Men, wearing a collared shirt, well-fitting earth-toned pants, with a pullover wool sweater will help you blend in seamlessly.

Ladies, wearing a pair of dark jeans or pants, or even a dress, would pass as local. Blouses and skirts, depending on the weather, would also be appropriate.

Avoid sweatpants, leggings, and any clothing with big brand names front and center on them will just make you stand out.

What to Wear in Vienna in Winter

Austrian winters are incredibly cold. But don’t be fooled, people are still looking at what you’re wearing. Winter outside is all about the accessories – hats, gloves, and scarves will be on show.

When you’re peeling off your protection to the outside elements and sitting down for a warm slice of apfelstrudel, again, it’s good to dress up.

Inside dress isn’t radically different from what you might wear in Autumn. Sweaters and turtlenecks are quite common in the many warmly lit cafes and bars of Austria.

Sensible shoes, whether snow or leather boots, during this time will get respect simply because everyone is trying to make it through the season of cold rain and snow.

What to Wear in Vienna in Spring

At the beginning, springtime is still cold and rainy throughout most of Austria. You might even see snow. Umbrellas, trench coats, and hats will certainly be needed, practically and fashionably, even towards the end of the season.

Not having any clothing for rain will certainly make you stand out in this country that is always braced for the worst of the seasons. However, this is the time when the country starts to breathe life back into itself and people begin to shed their darker winter clothes in favor of pastels and brighter colors.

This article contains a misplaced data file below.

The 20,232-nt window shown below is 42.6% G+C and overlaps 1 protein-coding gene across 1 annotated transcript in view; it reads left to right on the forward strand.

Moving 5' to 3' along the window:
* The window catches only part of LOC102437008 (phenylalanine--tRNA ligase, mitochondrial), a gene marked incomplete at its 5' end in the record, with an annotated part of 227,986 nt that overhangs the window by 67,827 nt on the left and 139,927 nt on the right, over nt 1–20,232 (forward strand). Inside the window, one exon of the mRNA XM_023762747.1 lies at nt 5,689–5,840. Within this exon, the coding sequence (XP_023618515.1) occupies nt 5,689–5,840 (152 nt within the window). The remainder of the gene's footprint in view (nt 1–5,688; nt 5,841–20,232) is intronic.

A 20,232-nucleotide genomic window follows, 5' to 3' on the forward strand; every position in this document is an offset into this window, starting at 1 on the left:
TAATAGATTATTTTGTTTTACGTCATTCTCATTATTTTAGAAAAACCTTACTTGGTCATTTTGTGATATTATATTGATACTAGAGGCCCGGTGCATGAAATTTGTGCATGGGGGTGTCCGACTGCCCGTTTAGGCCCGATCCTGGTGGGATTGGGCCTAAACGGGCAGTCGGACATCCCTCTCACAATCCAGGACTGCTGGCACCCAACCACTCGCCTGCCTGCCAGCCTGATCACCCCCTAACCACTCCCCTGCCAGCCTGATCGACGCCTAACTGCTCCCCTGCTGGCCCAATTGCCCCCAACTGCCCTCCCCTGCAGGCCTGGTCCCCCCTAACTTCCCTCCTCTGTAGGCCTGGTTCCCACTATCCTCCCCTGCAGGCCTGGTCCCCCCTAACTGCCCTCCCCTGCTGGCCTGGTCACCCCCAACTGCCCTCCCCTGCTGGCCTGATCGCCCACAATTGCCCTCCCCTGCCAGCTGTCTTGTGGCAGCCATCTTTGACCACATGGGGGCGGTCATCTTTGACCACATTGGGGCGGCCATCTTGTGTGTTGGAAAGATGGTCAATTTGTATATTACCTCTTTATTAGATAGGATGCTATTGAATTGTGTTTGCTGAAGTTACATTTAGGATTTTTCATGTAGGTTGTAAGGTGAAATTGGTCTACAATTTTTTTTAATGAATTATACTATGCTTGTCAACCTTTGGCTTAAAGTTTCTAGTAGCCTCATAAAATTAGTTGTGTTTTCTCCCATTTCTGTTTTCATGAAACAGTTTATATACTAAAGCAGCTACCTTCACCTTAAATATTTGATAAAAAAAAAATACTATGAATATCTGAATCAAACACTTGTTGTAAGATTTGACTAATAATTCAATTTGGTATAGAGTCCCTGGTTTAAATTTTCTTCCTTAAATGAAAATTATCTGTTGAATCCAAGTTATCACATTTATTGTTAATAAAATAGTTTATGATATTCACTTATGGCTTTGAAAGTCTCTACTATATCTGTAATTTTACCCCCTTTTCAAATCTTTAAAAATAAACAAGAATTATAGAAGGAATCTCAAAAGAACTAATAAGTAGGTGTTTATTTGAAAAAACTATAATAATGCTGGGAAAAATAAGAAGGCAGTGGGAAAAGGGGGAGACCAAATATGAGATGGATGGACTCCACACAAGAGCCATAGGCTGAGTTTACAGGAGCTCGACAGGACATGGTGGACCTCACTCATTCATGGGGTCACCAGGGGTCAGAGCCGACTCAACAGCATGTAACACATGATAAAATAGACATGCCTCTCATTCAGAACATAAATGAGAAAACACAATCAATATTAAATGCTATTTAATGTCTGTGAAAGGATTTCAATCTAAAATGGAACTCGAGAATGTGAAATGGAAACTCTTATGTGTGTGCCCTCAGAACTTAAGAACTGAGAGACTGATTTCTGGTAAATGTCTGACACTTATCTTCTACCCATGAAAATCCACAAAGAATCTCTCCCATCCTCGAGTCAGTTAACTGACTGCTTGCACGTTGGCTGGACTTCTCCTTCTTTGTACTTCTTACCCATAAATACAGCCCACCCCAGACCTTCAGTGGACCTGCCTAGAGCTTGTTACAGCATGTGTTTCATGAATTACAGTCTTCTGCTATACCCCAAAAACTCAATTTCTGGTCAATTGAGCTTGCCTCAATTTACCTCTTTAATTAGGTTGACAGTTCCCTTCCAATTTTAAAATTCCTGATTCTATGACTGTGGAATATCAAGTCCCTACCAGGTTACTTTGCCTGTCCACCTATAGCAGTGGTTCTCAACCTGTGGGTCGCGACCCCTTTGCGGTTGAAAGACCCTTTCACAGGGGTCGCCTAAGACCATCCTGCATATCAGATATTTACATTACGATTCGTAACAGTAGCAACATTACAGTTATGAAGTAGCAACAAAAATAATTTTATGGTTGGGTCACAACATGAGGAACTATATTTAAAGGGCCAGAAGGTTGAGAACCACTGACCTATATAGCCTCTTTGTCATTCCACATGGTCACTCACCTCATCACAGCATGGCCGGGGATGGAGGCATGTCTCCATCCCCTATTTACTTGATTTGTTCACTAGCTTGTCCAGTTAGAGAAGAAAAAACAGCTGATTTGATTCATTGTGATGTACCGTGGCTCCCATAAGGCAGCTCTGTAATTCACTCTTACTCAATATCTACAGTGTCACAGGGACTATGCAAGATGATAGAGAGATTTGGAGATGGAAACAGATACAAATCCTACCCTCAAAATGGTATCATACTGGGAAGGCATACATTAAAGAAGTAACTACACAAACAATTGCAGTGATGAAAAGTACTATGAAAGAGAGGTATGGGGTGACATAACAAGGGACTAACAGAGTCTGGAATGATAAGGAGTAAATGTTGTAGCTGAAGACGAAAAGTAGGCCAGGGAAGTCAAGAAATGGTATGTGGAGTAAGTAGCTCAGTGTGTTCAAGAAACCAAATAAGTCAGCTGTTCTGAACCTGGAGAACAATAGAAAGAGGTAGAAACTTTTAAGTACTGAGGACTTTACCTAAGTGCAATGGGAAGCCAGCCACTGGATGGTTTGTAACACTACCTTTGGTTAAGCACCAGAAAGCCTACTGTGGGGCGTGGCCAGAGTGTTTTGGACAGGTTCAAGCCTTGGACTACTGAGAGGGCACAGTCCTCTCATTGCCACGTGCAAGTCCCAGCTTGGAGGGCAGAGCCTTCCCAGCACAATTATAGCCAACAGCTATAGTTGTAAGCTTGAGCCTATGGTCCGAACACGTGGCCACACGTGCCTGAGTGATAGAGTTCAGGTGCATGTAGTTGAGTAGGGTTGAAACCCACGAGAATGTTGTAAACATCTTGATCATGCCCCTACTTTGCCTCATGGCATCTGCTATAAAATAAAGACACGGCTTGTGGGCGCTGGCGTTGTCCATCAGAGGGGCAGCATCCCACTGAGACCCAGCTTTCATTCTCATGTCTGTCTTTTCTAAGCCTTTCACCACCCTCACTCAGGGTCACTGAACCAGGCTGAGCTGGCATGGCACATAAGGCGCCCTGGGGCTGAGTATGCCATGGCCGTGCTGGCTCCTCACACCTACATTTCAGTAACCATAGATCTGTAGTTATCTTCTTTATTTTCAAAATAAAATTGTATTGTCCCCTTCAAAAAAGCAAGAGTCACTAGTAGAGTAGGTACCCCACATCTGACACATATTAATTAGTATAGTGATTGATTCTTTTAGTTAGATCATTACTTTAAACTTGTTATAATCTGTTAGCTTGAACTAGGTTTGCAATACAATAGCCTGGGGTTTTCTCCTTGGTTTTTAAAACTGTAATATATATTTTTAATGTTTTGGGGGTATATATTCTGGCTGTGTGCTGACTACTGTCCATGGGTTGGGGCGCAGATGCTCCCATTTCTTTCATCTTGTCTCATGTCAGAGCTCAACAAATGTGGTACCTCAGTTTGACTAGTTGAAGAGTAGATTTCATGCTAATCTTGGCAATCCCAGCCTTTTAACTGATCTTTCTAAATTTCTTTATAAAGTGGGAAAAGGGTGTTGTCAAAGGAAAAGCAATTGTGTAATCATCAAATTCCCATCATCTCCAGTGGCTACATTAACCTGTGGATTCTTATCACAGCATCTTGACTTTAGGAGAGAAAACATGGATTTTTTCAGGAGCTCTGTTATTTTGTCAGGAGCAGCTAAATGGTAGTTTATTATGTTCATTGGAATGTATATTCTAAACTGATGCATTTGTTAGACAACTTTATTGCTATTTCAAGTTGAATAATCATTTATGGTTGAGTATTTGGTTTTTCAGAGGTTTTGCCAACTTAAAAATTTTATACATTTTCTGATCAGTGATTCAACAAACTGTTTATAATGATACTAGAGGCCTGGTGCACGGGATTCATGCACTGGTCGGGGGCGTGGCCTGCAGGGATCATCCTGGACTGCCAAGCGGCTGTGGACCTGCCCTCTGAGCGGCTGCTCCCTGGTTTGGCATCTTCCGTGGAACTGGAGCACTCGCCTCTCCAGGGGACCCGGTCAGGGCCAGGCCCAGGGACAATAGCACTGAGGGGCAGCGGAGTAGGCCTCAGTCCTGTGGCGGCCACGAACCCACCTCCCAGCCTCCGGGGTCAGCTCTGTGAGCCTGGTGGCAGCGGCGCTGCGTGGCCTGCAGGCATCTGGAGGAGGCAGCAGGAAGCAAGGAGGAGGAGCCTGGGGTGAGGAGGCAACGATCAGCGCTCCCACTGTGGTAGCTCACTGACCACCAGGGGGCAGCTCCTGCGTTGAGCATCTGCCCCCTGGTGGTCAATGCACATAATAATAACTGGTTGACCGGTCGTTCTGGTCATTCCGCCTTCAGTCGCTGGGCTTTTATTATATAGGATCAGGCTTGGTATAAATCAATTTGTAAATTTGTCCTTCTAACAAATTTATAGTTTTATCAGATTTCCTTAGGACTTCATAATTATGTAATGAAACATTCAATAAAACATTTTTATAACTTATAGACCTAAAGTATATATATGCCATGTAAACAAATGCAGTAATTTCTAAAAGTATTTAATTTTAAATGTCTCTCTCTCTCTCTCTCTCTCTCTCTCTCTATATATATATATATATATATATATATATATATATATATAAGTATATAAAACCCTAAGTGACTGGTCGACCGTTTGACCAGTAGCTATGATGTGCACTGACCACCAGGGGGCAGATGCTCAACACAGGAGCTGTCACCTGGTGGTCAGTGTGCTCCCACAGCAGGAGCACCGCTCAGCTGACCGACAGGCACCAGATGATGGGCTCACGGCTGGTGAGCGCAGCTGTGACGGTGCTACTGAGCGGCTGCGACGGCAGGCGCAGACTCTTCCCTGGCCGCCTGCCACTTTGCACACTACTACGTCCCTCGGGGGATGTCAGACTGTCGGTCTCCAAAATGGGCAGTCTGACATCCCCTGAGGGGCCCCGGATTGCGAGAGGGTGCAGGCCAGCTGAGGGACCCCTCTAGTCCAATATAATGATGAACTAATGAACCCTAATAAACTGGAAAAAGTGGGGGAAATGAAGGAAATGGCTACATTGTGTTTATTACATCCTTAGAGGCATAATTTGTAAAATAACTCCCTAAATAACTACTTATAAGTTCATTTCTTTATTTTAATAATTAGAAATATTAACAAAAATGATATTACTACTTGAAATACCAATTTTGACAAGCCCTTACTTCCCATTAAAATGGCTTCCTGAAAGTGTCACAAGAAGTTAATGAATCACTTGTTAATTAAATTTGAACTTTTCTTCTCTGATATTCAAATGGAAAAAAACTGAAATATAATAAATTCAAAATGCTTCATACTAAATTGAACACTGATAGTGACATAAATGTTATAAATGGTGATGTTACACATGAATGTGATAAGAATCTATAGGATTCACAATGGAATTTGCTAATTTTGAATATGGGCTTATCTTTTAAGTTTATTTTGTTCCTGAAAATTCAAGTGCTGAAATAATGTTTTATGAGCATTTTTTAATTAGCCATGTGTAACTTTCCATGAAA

At the same time, don’t overdo it. Spring isn’t a time to show how little you can wear and still be comfortable.

Comfortable, practical shoes are always in fashion. Try to avoid the sneakers and sandals look if you don’t want Austrians looking down at you (figuratively and literally) when passing.

When attending a cultural event, like a show or orchestral performance, err on the side of dressing up, not dressing down. 

Summer is the time to be informal, especially with tourist crowds in abundance. However, wearing shorts or showing too much skin can attract some glares as this is very un-Austrian.

Autumn is a great season to use accessories to show off your personality and the country’s transition into its semi-formal culture as summer tourist crowds disappear. This is where brand logos and sweatpants will stick out.

Winter still requires you to be on the ball, both in terms of what you wear outside and inside. It is the time to get cozy while still looking your best.

Spring is a time of fashion renewal after a winter of covering everything up with a jacket. That being said, be prepared for rain or risk looking like you just arrived in the country.

Bennett Collins

Awkward Instagramer, hater of air travel, and intense lover of donuts, Bennet spent most of his 20s, as a nomadic human rights researcher. His time abroad has taught him to travel the world with care, respect, and in his own time.

Bennett treats globe trotting like a nice meal out – never rushed and savoring every moment.

Read more from Bennett